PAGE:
Now I can crop the image since the cows are safe on the hillside. I didn’t crop with any particular size or dimensions in mind. It was purely based on how much extra space was around the image after the stitching process.
I use the magic wand selector to grab the white areas and use Edit > Fill, set to Content Aware, as a preliminary step.
Fixing that Sky
Ultimately the problem with this sky is a failure on my part during shooting. I was interested in the cows so I ended up cheating things down lower and and apparently failed to get enough of the sky on the left. Not to worry though, since I was shooting so much that day. This is where that extra exposure comes in that I mentioned before. I found a shot that seemed like it’d work, tone-mapped it, and then opened it in Photoshop so I could drop it in. First, though, I did some broad paint work just to get a clean sky to work over.
Some of the other things I cleaned up were things like buildings on the horizon I found distracting and taking the dodge tool to the particularly dark areas of the clouds. Below are a before and after showing the the cleanup that was done.
Back to Lightroom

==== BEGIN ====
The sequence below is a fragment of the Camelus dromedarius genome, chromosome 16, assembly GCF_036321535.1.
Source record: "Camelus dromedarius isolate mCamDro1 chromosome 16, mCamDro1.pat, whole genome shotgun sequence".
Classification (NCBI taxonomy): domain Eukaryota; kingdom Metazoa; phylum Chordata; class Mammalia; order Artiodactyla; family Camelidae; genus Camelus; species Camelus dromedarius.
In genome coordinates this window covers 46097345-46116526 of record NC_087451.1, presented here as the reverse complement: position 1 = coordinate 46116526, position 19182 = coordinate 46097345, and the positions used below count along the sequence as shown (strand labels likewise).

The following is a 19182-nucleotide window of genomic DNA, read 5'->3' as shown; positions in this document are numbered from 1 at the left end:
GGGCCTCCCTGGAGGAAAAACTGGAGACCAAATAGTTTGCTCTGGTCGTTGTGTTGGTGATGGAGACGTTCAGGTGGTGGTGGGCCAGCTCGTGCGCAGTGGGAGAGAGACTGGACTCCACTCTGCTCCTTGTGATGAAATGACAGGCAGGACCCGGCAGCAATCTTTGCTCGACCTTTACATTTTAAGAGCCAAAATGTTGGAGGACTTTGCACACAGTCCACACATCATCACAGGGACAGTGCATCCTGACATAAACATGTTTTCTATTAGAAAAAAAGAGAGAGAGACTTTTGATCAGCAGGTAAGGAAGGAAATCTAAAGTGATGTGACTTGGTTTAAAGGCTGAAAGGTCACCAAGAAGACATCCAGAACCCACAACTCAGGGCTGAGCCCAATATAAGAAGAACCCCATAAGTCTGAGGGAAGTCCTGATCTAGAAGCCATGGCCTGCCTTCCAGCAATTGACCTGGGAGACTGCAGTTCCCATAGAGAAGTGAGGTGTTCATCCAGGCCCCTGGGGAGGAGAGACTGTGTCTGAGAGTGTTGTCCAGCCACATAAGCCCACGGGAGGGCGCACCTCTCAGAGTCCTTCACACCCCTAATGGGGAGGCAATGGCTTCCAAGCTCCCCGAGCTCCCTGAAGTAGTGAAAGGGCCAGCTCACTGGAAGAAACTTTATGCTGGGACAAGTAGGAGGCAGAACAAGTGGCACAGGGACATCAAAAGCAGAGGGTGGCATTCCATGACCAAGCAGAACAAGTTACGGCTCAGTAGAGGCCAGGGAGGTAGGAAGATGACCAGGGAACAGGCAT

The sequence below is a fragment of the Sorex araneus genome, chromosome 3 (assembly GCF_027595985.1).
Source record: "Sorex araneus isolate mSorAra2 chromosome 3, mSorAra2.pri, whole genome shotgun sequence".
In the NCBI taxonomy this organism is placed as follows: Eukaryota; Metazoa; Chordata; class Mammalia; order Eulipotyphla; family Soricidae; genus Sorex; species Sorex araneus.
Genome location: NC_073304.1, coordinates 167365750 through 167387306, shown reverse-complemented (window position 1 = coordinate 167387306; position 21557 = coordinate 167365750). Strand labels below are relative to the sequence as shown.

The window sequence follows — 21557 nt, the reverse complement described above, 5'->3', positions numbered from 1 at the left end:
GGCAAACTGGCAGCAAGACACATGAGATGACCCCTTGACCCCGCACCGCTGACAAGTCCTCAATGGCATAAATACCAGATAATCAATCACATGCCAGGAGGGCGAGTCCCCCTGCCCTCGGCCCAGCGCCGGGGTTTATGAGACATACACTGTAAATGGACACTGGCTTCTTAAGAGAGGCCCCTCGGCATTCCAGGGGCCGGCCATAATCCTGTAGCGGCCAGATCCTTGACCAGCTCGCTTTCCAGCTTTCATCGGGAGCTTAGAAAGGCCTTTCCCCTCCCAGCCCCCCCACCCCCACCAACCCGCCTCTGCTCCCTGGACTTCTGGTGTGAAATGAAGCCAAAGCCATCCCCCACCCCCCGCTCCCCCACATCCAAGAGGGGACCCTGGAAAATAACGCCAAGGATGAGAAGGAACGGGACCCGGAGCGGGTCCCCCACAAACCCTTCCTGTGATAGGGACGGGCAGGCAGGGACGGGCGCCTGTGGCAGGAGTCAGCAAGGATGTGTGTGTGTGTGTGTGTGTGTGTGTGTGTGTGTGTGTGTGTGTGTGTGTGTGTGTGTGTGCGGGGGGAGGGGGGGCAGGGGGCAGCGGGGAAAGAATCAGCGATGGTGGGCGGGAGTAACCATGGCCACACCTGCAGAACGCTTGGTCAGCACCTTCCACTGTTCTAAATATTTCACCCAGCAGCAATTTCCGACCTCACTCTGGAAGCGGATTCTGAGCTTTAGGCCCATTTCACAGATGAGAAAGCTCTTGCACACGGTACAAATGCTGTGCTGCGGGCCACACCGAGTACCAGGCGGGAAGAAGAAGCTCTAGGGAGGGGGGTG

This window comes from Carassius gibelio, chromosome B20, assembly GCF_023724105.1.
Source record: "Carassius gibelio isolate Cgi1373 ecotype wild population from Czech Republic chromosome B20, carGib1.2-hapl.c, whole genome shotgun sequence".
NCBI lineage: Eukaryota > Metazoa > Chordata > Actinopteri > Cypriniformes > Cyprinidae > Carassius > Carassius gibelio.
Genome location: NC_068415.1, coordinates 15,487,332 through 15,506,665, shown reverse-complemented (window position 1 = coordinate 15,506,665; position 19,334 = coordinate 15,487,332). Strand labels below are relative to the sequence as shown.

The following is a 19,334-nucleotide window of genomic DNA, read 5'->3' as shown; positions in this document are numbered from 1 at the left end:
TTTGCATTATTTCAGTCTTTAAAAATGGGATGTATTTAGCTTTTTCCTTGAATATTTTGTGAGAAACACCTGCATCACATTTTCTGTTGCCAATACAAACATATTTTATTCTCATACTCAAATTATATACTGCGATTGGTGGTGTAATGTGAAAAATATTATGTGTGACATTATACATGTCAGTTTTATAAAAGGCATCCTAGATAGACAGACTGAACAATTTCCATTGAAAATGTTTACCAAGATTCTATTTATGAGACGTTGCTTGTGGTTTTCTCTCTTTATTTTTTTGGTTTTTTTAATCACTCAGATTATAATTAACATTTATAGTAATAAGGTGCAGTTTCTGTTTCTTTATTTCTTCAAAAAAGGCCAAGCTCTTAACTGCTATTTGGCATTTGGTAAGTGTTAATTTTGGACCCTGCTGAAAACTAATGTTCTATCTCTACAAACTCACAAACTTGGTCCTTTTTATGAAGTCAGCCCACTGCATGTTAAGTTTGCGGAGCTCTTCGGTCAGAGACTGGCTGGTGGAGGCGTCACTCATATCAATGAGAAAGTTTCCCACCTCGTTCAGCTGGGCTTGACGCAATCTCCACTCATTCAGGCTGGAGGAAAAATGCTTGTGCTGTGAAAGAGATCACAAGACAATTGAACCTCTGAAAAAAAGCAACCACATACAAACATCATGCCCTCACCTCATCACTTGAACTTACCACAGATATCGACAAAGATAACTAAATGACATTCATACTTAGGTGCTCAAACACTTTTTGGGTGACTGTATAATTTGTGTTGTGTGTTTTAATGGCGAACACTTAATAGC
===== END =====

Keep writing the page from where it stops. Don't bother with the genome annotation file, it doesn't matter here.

The final look of this photo would be determined in Lightroom. Luckily, all adjustments are non-destructive, and there’s a history that can be cycled through at any time. I created a timelapse (in 4k) below of each adjustment being applied. The main thing I want to point out is how I handle the highlights. This is the key to a natural-looking HDR in my opinion. The purpose of shooting HDR, for me, is an attempt to capture what I saw with my own eyes. And let’s be honest: despite our ability to see much more dynamic range than our cameras can capture, the sun and brightly light clouds are too bright for us to to look at. So why should an HDR photo have perfect detail in these areas?
So one of the early adjustments I do is to basically crank the highlights all the way up, allowing the sun to appear nice and bright, as it should. I’m still getting more detail in these areas than I would with a standard exposure, but they glow in a very natural way. The rest of the photo has a surreal, life-like range of tones that you would be able to see, while the sun is just as it should be.
The rest of the adjustments are very fine tweaking of the blue of the sky, the color of the sunlight shining on the treetops, and the overall warmth of the image. As you can see from the screenshot of the history and the timelapse, I push things back and forth until I find what I’m looking for. It’s a very experimental stage for me, and the part where I finally feel like I’m finding the photograph, whereas nearly every step thus far has been a technical process of putting the pieces together.
And here’s the final image! You can click here to see it in its full-res glory (it’s about 45 MB). I hope this series of posts was interesting for at least some people, and I extend my apologies to anyone who was waiting for part 3. Life just got in the way, and I’m a terrible procrastinator (or would I be a good one?). Next time, I’ll definitely just opt for a video of the process 😉